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Hoffmann, R. A wiki for the life sciences where authorship matters. Nature Genetics (2008)

Stereoselective effects in the interactions of pterin cofactors with rat-liver phenylalanine 4-monooxygenase.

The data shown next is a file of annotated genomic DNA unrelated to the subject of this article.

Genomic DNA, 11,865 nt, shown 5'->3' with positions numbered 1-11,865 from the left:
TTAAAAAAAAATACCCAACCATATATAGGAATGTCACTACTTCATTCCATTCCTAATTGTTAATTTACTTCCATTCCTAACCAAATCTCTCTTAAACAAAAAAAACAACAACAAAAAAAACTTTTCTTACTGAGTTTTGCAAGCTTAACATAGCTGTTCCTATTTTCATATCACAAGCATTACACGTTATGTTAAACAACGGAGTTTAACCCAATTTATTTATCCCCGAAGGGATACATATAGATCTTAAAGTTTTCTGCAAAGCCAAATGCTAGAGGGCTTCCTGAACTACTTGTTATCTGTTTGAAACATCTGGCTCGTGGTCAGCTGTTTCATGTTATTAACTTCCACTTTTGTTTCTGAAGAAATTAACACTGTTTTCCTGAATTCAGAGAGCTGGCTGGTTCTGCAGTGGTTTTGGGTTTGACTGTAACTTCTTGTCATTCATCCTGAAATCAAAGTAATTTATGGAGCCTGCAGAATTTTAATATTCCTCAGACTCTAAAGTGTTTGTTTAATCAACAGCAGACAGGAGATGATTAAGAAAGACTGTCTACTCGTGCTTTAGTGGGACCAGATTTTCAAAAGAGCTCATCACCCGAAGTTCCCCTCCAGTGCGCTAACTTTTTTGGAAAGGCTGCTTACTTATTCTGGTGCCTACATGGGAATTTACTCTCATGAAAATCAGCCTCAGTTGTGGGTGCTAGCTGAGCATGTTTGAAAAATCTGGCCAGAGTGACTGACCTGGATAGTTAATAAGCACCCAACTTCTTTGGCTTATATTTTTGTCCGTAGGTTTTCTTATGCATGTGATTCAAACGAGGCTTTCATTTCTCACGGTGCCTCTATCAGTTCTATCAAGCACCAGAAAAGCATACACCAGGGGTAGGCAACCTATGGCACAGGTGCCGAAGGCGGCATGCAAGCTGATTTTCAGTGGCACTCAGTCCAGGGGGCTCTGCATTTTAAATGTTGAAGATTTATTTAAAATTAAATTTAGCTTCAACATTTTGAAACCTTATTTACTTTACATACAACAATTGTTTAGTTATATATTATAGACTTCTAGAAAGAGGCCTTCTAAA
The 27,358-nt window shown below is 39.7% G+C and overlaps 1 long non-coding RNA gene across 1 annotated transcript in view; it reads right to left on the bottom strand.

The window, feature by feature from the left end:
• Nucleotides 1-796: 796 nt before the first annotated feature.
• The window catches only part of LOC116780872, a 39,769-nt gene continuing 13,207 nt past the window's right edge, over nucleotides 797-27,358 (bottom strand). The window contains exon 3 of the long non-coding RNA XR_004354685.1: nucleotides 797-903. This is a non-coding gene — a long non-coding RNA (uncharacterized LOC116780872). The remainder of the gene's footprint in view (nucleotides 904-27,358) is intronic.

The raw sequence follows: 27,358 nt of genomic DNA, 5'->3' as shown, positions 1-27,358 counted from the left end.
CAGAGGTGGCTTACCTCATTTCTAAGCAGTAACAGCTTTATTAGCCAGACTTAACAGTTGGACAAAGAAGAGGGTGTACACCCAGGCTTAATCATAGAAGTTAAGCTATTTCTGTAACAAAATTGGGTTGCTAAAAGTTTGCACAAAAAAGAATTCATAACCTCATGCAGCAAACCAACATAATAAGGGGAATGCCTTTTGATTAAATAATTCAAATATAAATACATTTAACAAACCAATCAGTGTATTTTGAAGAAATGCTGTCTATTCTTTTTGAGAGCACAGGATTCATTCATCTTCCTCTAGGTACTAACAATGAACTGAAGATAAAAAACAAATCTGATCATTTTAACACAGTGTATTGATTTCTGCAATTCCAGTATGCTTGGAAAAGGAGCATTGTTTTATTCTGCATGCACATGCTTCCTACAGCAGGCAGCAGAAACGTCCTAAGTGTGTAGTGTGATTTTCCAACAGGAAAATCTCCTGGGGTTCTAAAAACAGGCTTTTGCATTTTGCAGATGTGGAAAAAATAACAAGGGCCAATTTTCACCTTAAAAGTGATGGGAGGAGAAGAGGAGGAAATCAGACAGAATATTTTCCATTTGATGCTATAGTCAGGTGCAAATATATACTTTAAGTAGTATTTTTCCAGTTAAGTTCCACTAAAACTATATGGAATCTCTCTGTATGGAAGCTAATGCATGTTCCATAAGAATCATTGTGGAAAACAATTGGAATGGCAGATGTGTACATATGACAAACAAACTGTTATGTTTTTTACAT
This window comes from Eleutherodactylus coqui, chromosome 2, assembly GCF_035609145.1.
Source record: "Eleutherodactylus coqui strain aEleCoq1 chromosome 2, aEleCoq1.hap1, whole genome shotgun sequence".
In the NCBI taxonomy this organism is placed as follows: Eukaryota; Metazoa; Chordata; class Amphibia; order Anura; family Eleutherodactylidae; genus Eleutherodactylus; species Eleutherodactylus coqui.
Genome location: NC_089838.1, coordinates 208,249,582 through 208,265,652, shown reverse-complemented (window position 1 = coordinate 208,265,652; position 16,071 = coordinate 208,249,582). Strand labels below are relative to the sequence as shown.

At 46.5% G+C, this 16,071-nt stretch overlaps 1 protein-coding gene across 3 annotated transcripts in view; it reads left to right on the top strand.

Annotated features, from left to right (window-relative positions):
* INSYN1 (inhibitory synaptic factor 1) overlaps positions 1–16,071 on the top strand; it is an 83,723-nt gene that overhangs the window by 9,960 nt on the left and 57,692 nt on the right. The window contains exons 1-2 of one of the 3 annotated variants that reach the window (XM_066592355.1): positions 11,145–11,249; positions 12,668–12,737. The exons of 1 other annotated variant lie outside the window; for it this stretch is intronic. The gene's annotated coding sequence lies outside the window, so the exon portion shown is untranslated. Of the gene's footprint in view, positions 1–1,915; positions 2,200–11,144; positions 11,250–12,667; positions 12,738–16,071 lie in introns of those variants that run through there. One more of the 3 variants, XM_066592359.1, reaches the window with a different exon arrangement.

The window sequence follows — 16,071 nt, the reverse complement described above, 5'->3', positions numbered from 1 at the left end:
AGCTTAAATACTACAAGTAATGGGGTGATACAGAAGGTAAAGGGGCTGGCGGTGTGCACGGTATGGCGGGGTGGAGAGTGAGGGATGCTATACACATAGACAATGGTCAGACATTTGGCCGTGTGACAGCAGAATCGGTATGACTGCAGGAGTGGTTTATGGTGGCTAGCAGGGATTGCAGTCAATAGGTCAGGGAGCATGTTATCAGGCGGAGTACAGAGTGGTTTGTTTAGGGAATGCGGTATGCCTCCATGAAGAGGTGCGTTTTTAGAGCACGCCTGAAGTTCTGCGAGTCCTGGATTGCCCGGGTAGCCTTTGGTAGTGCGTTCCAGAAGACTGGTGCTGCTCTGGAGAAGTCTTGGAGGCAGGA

The (6R) and (6S) epimers of l-erythro-tetrahydrobiopterin (BH4) and some of its structural analogs, were tested as cofactors and non-covalent effectors in the phenylalanine 4-monooxygenase (phenylalanine hydroxylase, EC reaction. The oxidation-reduction potentials (Em,7) of the free (not enzyme-bound) form of the (6R) and (6S) epimers were rather similar (range 174-184 mV) for the oxidation of tetrahydropterins to quinonoid dihydropterins. Rapid-mixing kinetic experiments were performed at 20 degrees C under conditions which allow only a few turnover reactions of the enzyme. Three main oxidation products were identified spectroscopically at pH 6.8 for all three tetrahydropterins tested: the C(4a)-hydroxy derivatives, the quinonoid dihydropterins, and the stable 7,8-dihydropterins (in that sequence). The formation of the C(4a)-hydroxy forms closely paralleled that of tyrosine, and supports the proposal that this covalent adduct is formed as an immediate product on completion of the catalytic cycle. Assay of the initial rate of C(4a)-hydroxy derivative formation represents a new approach in kinetic studies of this enzyme, and the kinetic parameters obtained for the phenylalanine-activated enzyme are presented. The affinity of binding of (6R)-BH4 and (6S)-BH4 to phenylalanine hydroxylase was also estimated on the basis of their quenching of the intrinsic tryptophan fluorescence of the enzyme. The apparent affinities were found to correspond well to the Km values estimated in kinetic studies of the hydroxylation reaction with the phenylalanine activated enzyme, i.e. higher for (6R)-BH4 than for (6S)-BH4. The lower V value observed for the native enzyme with the (6R) epimer in steady-state kinetics is explained by its higher potency as a negative effector, since the oxidation-reduction potentials of the two diastereomers were similar. Dihydrobiopterin (BH2) was found to inhibit the hydroxylation reaction and quenched the intrinsic tryptophan fluorescence of the enzyme with the same concentration dependence as that observed with (6S)-BH4.[1]


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